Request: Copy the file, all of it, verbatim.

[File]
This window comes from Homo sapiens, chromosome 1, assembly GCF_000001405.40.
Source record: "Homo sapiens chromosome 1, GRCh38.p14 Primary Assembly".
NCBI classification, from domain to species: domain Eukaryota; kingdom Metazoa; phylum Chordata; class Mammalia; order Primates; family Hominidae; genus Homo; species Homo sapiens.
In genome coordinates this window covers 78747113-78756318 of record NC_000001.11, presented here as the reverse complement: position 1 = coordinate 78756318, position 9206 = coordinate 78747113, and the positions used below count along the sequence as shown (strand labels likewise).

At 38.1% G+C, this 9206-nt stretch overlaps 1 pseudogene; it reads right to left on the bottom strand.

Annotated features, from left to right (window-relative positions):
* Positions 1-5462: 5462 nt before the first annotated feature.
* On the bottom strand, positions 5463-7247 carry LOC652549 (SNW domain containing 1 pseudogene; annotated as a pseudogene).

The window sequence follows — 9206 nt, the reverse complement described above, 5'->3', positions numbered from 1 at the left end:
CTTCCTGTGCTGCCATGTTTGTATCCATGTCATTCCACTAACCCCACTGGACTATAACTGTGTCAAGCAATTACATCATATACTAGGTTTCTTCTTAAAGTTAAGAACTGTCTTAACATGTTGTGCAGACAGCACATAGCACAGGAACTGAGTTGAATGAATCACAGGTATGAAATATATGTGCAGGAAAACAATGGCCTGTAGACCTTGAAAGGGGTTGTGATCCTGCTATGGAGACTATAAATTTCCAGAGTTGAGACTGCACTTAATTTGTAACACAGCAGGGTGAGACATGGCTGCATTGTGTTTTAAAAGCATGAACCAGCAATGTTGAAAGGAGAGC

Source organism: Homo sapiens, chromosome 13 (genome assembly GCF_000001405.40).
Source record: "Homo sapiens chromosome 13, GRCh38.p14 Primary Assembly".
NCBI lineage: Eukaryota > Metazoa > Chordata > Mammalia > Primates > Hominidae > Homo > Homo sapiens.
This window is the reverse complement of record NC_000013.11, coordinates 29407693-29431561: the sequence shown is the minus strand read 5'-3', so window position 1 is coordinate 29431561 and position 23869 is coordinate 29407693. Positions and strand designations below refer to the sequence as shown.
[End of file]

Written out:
This window comes from Homo sapiens, chromosome 1, assembly GCF_000001405.40.
Source record: "Homo sapiens chromosome 1, GRCh38.p14 Primary Assembly".
NCBI classification, from domain to species: domain Eukaryota; kingdom Metazoa; phylum Chordata; class Mammalia; order Primates; family Hominidae; genus Homo; species Homo sapiens.
In genome coordinates this window covers 78747113-78756318 of record NC_000001.11, presented here as the reverse complement: position 1 = coordinate 78756318, position 9206 = coordinate 78747113, and the positions used below count along the sequence as shown (strand labels likewise).

At 38.1% G+C, this 9206-nt stretch overlaps 1 pseudogene; it reads right to left on the bottom strand.

Annotated features, from left to right (window-relative positions):
* Positions 1-5462: 5462 nt before the first annotated feature.
* On the bottom strand, positions 5463-7247 carry LOC652549 (SNW domain containing 1 pseudogene; annotated as a pseudogene).

The window sequence follows — 9206 nt, the reverse complement described above, 5'->3', positions numbered from 1 at the left end:
CTTCCTGTGCTGCCATGTTTGTATCCATGTCATTCCACTAACCCCACTGGACTATAACTGTGTCAAGCAATTACATCATATACTAGGTTTCTTCTTAAAGTTAAGAACTGTCTTAACATGTTGTGCAGACAGCACATAGCACAGGAACTGAGTTGAATGAATCACAGGTATGAAATATATGTGCAGGAAAACAATGGCCTGTAGACCTTGAAAGGGGTTGTGATCCTGCTATGGAGACTATAAATTTCCAGAGTTGAGACTGCACTTAATTTGTAACACAGCAGGGTGAGACATGGCTGCATTGTGTTTTAAAAGCATGAACCAGCAATGTTGAAAGGAGAGC

Source organism: Homo sapiens, chromosome 13 (genome assembly GCF_000001405.40).
Source record: "Homo sapiens chromosome 13, GRCh38.p14 Primary Assembly".
NCBI lineage: Eukaryota > Metazoa > Chordata > Mammalia > Primates > Hominidae > Homo > Homo sapiens.
This window is the reverse complement of record NC_000013.11, coordinates 29407693-29431561: the sequence shown is the minus strand read 5'-3', so window position 1 is coordinate 29431561 and position 23869 is coordinate 29407693. Positions and strand designations below refer to the sequence as shown.